Despite the growing number of studies reporting on periprosthetic joint infection (PJI), there is little information on one-stage exchange arthroplasty for the revision of infected rotating-hinge prostheses, which can be among the most difficult PJI presentations to treat.
After one-stage direct exchange revision for an infected rotating-hinge TKA prosthesis, and using a multimodal approach for infection control, we asked: (1) What is the survivorship free from repeat revision for infection and survivorship free from reoperation for any cause? (2) What is the clinical outcome, based on the Oxford Knee Score, of these patients at the latest follow-up?
Between January 2011 and December 2017, we treated 101 patients with infected rotating-hinge knee prostheses at our hospital. All patients who underwent a one-stage exchange using another rotating-hinge implant were potentially eligible for this retrospective study. During that period, we generally used a one-stage approach when treating PJIs. Eighty-three percent (84 of 101) of patients were treated with one-stage exchange, and the remainder were treated with two-stage exchange. Of the 84 treated with one-stage exchange, eight patients died of unrelated causes and were therefore excluded, one patient declined to participate in the study, and another eight patients were lost before the minimum study follow-up of 2 years or had incomplete datasets, leaving 80% (67 of 84) for analysis in this study. The included study population consisted of 60% males (40 of 67) with a mean age of 64 ± 8 years and a mean (range) BMI of 30 ± 6 kg/m2 (21 to 40). The mean number of prior surgeries was 4 ± 2 (1 to 9) on the affected knee. Fifteen percent (10 of 67) of knees had a preoperative joint communicating sinus tract, and 66% (44 of 67) had experienced a prior PJI on the affected knee. The antimicrobial regimen was chosen based on the advice of our infectious disease consultant and individually adapted for the organism cultured. The mean follow-up duration was 6 ± 2 years. Kaplan-Meier survivorship analysis was performed using the endpoints of survivorship free from repeat revision for infection and survivorship free from all-cause revision. The functional outcome was assessed using the Oxford Knee Score (on a 12- to 60-point scale, with lower scores representing less pain and greater function), obtained by interviewing patients for this study at their most recent follow-up visit. Preoperative scores were not obtained.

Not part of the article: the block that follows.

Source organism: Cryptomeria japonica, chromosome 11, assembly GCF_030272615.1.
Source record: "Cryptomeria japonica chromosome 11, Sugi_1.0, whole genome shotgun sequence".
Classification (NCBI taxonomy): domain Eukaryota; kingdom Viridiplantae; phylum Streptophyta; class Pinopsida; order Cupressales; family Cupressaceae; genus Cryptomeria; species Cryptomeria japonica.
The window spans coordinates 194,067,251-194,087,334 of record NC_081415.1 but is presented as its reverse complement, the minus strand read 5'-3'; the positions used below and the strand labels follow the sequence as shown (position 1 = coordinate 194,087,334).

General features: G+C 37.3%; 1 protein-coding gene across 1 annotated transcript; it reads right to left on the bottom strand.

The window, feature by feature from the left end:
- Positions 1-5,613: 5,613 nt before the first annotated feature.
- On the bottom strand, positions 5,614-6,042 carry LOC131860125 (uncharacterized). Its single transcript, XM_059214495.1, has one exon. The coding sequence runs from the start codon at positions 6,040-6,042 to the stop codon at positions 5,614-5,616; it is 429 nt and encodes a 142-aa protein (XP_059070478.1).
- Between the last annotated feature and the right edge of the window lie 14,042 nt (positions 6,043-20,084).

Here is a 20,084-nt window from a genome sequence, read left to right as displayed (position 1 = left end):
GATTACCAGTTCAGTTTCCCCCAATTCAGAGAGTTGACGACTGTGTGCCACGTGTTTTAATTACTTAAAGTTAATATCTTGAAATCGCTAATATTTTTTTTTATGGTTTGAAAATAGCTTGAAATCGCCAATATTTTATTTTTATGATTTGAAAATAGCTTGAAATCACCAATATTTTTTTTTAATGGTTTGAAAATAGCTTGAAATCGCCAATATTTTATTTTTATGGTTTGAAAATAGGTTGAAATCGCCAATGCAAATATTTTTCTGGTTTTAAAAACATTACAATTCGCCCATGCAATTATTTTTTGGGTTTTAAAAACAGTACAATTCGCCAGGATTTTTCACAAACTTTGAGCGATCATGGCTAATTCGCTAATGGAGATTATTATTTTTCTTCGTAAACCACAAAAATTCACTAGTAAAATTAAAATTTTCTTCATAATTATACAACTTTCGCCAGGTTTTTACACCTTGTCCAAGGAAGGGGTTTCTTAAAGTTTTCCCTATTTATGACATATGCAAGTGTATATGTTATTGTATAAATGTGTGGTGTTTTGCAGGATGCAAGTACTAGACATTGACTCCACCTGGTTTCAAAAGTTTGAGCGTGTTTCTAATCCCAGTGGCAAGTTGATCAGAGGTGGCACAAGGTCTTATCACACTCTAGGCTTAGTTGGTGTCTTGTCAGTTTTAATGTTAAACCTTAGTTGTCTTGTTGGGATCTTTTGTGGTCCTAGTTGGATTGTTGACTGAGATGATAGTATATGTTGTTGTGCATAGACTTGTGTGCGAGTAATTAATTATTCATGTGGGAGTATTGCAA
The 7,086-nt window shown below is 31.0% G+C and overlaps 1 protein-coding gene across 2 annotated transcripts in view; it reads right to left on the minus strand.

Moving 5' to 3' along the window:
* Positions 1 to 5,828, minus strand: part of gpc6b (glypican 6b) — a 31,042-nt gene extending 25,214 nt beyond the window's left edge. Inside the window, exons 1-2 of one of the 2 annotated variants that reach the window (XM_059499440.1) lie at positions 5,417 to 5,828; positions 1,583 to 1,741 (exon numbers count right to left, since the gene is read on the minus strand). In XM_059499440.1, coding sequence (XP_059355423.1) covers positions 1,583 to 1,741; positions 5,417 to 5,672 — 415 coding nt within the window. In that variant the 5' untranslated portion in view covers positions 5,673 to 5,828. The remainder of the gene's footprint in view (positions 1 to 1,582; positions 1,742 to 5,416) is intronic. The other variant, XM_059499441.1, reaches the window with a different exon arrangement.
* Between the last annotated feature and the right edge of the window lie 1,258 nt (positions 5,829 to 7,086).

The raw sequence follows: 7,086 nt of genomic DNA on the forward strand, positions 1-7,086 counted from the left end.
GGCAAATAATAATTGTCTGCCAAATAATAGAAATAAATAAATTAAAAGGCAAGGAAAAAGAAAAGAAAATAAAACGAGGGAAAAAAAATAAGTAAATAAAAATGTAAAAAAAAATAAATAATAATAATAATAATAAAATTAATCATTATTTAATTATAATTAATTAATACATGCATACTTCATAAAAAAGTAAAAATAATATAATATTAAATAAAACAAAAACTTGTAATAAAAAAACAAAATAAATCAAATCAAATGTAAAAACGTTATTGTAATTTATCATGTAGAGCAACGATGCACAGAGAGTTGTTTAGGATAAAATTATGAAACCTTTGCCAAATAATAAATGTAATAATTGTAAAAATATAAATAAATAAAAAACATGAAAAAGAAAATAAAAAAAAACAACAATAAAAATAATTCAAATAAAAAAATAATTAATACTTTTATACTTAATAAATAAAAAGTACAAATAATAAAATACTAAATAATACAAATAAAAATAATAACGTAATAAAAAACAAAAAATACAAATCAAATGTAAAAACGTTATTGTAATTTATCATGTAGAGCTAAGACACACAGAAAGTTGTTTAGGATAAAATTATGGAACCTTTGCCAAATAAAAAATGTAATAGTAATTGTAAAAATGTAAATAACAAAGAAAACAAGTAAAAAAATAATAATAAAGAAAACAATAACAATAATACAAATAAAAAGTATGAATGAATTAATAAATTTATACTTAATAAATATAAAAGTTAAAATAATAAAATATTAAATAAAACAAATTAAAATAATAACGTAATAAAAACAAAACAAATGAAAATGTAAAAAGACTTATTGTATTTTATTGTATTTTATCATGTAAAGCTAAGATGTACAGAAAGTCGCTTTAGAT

The Kaplan-Meier analysis demonstrated an overall survivorship free from reoperation for any cause of 75% (95% CI 64% to 87%) at the mean follow-up of 6 years postoperatively. Survivorship free from any repeat operative procedure for infection was 90% (95% CI 83% to 97%) at 6 years. The mean postoperative Oxford Knee Score was 37 ± 11 points.
With an overall revision rate of about 25% at 6 years and the limited functional results based on the poor Oxford Knee Scores, patients should be counseled to have modest expectations concerning postoperative pain and function level after one-stage exchange of an infected rotating-hinge arthroplasty. Nevertheless, patients may be informed about a reasonable chance of PJI eradication and might opt for this approach as a means to try to avoid high transfemoral amputation or joint arthrodesis, which in this population often is associated with the inability to ambulate at all. Regarding the relatively high number of patients with aseptic loosening, future studies might focus on implant design of revision knee systems as well. A longer course of oral antibiotics after such procedures may also be warranted to limit the chance of reinfection but requires further study.
Level of Evidence
Level IV, therapeutic study.